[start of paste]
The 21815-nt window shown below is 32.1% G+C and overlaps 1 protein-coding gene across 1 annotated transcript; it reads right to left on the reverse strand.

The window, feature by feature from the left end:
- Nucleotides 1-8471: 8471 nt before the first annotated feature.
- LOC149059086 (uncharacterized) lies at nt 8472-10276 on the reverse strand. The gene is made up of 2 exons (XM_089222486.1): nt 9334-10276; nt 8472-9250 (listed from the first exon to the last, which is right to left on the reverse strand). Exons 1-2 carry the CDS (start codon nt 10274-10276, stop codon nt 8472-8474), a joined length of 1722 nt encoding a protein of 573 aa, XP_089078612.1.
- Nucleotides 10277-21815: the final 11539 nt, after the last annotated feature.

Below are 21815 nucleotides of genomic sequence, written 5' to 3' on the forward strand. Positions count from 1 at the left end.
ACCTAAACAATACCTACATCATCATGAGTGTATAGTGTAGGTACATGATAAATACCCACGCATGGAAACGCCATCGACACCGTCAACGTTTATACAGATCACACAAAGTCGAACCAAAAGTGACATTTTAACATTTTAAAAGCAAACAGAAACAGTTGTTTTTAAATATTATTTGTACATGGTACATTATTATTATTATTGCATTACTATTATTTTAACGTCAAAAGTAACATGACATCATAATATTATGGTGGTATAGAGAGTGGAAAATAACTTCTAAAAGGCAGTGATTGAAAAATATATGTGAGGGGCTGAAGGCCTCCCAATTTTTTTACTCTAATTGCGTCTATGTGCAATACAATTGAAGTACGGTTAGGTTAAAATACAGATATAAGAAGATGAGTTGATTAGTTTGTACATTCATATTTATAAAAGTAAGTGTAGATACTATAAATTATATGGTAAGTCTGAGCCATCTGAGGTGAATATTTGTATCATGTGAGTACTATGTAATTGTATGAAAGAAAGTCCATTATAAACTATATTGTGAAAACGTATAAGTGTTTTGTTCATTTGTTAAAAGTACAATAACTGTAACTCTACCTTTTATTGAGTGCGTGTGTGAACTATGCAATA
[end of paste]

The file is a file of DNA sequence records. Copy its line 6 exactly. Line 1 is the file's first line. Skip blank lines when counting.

Below are 21815 nucleotides of genomic sequence, written 5' to 3' on the forward strand. Positions count from 1 at the left end.